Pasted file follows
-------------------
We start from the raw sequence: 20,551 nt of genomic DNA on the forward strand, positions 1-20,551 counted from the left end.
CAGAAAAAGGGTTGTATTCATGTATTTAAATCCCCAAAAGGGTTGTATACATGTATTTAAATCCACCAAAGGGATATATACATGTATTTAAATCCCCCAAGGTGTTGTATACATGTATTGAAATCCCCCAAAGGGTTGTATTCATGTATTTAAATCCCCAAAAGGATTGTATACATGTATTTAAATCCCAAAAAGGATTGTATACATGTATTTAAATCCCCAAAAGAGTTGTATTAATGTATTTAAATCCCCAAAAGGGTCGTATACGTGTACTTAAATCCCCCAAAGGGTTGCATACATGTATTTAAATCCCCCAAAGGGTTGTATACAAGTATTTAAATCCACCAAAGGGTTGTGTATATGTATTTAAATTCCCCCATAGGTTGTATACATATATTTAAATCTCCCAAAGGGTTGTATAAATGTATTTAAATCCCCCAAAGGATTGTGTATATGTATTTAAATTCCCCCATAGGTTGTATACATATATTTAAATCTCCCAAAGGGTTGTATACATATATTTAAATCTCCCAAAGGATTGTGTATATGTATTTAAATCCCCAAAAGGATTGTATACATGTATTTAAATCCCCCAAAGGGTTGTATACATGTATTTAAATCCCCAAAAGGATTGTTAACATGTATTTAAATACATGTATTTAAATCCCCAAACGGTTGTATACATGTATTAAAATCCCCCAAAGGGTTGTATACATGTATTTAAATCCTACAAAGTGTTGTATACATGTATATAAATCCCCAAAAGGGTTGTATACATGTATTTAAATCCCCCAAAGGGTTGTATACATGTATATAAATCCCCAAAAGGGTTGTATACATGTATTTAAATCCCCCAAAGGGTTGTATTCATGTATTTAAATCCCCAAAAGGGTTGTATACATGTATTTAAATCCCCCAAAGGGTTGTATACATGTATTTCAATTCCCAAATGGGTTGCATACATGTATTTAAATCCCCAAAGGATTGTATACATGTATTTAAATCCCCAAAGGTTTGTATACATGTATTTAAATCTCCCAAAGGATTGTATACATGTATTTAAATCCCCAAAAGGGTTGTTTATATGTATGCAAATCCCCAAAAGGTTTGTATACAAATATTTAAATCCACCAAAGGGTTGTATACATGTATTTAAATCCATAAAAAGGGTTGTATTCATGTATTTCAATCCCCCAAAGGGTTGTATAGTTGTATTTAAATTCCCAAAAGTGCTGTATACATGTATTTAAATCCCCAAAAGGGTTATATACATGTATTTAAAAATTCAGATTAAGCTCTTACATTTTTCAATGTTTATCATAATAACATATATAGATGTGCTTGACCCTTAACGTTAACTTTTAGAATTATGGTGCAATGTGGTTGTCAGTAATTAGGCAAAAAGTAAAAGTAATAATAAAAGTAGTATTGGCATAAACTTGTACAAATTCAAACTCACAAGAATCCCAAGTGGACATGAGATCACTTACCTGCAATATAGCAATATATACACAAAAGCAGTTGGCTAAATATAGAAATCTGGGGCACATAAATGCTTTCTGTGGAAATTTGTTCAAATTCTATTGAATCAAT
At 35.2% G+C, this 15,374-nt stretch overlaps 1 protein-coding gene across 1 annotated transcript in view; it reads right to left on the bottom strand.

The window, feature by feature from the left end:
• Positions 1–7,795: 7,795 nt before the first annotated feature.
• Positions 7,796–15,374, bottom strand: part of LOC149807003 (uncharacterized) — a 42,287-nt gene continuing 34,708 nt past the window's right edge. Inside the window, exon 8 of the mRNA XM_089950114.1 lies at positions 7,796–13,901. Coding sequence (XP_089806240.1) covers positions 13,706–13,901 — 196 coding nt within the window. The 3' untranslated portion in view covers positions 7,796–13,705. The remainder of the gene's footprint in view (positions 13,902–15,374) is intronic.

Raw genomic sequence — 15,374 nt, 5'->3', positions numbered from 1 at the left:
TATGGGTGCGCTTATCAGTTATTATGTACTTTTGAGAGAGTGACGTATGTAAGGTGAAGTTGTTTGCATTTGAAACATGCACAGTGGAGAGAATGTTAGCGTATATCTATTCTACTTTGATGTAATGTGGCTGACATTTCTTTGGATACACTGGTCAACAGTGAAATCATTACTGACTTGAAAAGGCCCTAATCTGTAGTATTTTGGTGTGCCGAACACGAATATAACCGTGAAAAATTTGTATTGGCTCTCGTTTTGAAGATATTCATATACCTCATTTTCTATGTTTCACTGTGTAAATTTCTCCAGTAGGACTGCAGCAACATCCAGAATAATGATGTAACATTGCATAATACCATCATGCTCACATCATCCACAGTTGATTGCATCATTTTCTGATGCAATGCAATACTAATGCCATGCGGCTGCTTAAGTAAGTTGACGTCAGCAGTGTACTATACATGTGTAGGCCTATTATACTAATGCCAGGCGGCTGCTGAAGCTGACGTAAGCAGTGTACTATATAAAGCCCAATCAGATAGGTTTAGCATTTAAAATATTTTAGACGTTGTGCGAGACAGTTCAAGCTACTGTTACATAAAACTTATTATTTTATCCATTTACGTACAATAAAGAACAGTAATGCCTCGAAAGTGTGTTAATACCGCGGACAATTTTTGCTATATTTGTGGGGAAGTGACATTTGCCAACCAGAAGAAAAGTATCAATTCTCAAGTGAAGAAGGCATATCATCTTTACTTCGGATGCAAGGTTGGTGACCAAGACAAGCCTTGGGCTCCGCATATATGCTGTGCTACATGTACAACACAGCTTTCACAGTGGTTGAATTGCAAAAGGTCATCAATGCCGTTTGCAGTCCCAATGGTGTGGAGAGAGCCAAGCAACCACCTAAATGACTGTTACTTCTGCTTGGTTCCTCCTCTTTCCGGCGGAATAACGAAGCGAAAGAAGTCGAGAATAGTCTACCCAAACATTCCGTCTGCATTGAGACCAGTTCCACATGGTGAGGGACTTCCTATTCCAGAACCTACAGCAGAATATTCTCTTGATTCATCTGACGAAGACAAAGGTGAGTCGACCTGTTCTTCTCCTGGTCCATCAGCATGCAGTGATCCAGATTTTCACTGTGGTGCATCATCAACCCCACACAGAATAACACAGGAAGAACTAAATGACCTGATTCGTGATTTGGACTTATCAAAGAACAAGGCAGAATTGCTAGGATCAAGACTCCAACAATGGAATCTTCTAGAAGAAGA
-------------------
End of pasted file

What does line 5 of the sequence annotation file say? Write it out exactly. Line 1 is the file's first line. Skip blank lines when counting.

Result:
• Positions 1–7,795: 7,795 nt before the first annotated feature.